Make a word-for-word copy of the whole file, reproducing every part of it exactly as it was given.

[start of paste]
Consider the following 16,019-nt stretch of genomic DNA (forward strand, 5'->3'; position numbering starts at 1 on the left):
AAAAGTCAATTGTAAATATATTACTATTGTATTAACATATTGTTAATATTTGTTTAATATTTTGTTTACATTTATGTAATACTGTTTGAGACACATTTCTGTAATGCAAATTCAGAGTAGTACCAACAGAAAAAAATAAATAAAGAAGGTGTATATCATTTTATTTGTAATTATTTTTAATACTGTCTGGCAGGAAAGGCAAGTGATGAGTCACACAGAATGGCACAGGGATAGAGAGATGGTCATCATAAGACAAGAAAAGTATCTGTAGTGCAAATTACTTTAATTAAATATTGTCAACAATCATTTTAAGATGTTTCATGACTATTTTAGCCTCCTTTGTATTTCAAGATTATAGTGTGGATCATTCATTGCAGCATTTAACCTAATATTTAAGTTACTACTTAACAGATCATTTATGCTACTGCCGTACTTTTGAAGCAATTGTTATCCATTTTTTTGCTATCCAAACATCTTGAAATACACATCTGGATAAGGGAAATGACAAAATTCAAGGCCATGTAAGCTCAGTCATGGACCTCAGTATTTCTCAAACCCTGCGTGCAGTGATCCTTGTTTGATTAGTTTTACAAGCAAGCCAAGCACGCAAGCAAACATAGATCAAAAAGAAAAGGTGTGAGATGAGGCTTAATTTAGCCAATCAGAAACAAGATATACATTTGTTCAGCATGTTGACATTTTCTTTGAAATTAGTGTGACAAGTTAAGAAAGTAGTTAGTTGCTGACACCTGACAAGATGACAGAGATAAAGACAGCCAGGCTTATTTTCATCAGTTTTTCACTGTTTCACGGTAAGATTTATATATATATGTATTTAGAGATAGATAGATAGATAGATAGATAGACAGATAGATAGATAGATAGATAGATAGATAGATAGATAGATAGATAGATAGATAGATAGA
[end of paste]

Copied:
Consider the following 16,019-nt stretch of genomic DNA (forward strand, 5'->3'; position numbering starts at 1 on the left):
AAAAGTCAATTGTAAATATATTACTATTGTATTAACATATTGTTAATATTTGTTTAATATTTTGTTTACATTTATGTAATACTGTTTGAGACACATTTCTGTAATGCAAATTCAGAGTAGTACCAACAGAAAAAAATAAATAAAGAAGGTGTATATCATTTTATTTGTAATTATTTTTAATACTGTCTGGCAGGAAAGGCAAGTGATGAGTCACACAGAATGGCACAGGGATAGAGAGATGGTCATCATAAGACAAGAAAAGTATCTGTAGTGCAAATTACTTTAATTAAATATTGTCAACAATCATTTTAAGATGTTTCATGACTATTTTAGCCTCCTTTGTATTTCAAGATTATAGTGTGGATCATTCATTGCAGCATTTAACCTAATATTTAAGTTACTACTTAACAGATCATTTATGCTACTGCCGTACTTTTGAAGCAATTGTTATCCATTTTTTTGCTATCCAAACATCTTGAAATACACATCTGGATAAGGGAAATGACAAAATTCAAGGCCATGTAAGCTCAGTCATGGACCTCAGTATTTCTCAAACCCTGCGTGCAGTGATCCTTGTTTGATTAGTTTTACAAGCAAGCCAAGCACGCAAGCAAACATAGATCAAAAAGAAAAGGTGTGAGATGAGGCTTAATTTAGCCAATCAGAAACAAGATATACATTTGTTCAGCATGTTGACATTTTCTTTGAAATTAGTGTGACAAGTTAAGAAAGTAGTTAGTTGCTGACACCTGACAAGATGACAGAGATAAAGACAGCCAGGCTTATTTTCATCAGTTTTTCACTGTTTCACGGTAAGATTTATATATATATGTATTTAGAGATAGATAGATAGATAGATAGATAGACAGATAGATAGATAGATAGATAGATAGATAGATAGATAGATAGATAGATAGATAGATAGA